I’ve never felt particularly attached to Mother’s Day. I ‘m not overtly opposed to it as a “Hallmark holiday,” the way some people are, but I just never take it very seriously. When I was growing up, my parents paid very little attention to holidays like Mother’s Day and Father’s Day; my earliest memories of celebrating either of those holidays was one year when June was a particularly hot month and my older sister decided the best way to honor Dad was for the three daughters to choreograph a swim show in his honor. This became yearly tradition, both the part in which the three of us planned out and performed our water ballet and the part in which my father said “The best Father’s Day gift would be not to have to watch a swim show.” To this day, my sister calls me a few days before Father’s Day from wherever she happens to be – an academic retreat in Italy, this particular year – to ask if I’m done choreographing our show yet. (My sister also reminds me periodically of her expectation that I will help her choreograph a swim show for Independence Day, Labor Day, and the occasional unseasonably warm Columbus Day.)
This past Sunday, there were no swim shows, but we did have a simple brunch with my parents in their new screen house, which is just about the right size to hold the four of us, the two of them, and the dog. (Admittedly, we all would have fit even better without the dog, but I didn’t want to spend the remainder of Mother’s Day searching for her in the woods. Or removing ticks from her fur.)
And somehow it just felt festive in unusual ways, far different from the usual bouquets-and-breakfast-in-bed (neither of which have I ever actually experienced on Mother’s Day, but that’s what I’ve seen on TV commercials). From Rick, I received the gift I most wanted on that particular day: he did a spring tune-up on all four of our bikes, didn’t complain about the task, didn’t ask me for any help, and cleaned the whole project up when he was done. From Holly, a homemade necklace in a homemade jewelry box. From Tim, plenty of good cheer and affection.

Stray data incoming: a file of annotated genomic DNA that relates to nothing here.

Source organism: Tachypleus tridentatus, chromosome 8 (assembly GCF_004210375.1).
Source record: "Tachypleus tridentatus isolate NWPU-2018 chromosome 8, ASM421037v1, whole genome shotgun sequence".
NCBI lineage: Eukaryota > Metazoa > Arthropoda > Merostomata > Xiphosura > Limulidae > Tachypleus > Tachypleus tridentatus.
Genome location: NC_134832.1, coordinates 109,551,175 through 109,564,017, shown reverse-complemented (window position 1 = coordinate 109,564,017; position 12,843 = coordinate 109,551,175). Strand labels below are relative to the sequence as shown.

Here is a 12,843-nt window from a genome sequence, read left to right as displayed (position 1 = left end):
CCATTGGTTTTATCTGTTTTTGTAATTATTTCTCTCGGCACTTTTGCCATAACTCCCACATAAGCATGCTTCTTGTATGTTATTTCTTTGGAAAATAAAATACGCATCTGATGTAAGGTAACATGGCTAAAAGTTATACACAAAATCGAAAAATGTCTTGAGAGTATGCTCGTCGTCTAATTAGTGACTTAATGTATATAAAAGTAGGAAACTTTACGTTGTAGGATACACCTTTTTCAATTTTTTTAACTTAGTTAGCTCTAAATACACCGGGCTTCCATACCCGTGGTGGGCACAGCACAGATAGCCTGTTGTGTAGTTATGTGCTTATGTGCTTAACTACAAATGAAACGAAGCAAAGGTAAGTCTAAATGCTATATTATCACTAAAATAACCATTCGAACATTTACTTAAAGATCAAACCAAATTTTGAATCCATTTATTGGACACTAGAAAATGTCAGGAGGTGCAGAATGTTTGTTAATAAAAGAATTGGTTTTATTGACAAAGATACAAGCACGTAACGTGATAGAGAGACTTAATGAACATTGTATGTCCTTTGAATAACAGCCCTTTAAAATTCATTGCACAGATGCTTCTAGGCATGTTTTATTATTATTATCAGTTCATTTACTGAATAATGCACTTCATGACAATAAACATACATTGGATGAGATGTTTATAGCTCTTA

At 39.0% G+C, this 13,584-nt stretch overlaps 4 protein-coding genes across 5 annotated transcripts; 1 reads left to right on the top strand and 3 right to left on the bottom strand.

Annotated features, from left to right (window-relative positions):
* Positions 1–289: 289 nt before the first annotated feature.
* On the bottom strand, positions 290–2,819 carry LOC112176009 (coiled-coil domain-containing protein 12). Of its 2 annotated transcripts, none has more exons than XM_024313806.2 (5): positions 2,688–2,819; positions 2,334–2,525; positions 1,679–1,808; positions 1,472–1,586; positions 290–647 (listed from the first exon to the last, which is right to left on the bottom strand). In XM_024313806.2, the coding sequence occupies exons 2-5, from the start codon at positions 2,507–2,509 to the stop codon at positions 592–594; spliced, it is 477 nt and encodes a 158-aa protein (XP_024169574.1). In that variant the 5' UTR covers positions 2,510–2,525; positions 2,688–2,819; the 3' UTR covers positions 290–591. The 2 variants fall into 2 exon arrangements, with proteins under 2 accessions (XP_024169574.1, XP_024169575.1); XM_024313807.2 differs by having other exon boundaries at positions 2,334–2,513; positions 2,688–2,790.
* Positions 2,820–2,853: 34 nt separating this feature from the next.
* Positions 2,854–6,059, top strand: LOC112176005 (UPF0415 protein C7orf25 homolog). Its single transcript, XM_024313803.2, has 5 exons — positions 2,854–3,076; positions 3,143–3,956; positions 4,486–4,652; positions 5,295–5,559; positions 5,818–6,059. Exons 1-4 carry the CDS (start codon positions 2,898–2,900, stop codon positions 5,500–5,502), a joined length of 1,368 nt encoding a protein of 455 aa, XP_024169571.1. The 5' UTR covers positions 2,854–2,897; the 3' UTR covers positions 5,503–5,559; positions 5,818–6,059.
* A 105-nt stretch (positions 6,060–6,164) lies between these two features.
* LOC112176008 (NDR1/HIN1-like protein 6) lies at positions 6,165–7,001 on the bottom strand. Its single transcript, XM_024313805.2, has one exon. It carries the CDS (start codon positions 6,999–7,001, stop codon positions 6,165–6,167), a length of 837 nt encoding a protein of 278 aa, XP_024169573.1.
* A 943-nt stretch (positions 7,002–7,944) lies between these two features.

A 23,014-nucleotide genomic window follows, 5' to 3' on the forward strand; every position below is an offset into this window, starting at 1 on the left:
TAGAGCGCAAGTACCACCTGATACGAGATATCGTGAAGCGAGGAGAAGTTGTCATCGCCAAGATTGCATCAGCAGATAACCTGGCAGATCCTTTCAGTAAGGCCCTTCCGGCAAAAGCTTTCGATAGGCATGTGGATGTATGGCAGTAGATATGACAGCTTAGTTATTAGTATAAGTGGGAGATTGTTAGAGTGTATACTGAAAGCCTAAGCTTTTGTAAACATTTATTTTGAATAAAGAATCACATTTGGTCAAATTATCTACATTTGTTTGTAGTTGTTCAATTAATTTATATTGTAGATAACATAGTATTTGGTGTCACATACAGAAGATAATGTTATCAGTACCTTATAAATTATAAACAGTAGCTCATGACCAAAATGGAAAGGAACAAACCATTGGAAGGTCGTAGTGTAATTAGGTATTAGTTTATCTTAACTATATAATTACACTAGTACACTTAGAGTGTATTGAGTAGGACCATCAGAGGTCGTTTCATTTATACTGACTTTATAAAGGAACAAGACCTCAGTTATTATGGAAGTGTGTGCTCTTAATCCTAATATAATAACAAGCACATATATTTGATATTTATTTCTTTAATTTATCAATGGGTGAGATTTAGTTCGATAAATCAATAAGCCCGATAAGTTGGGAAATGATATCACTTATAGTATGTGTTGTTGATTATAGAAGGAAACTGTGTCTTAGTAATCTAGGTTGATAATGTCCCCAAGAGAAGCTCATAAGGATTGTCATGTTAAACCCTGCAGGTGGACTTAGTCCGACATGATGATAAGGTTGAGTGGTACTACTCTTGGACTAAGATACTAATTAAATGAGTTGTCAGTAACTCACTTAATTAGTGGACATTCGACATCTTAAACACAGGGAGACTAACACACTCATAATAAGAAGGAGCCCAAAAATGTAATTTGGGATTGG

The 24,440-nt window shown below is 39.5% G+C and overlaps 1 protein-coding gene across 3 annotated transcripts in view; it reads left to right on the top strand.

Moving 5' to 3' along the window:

At Tim’s afternoon baseball game, all the mothers wished each other a happy Mother’s Day, and all the fathers who were present wished us one as well. At the restaurant where we ate with my in-laws after the game, there were complimentary chocolate-dipped strawberries served after dinner “in honor of mothers.” There was even a balloon sculpture artist at the restaurant who was specifically targeting the mothers in the room for his patter and antics; mercifully, some very swift bill-paying by Rick enabled us to escape before he reached our table.
Mother’s Day still isn’t high on my list of important holidays, but this year it was more fun than I remembered, with baseball and strawberries and bike tune-ups done without asking. Too cold for swim shows this year, I’m afraid. But I suppose with the current rate of global warming, it’s not out of the question for next.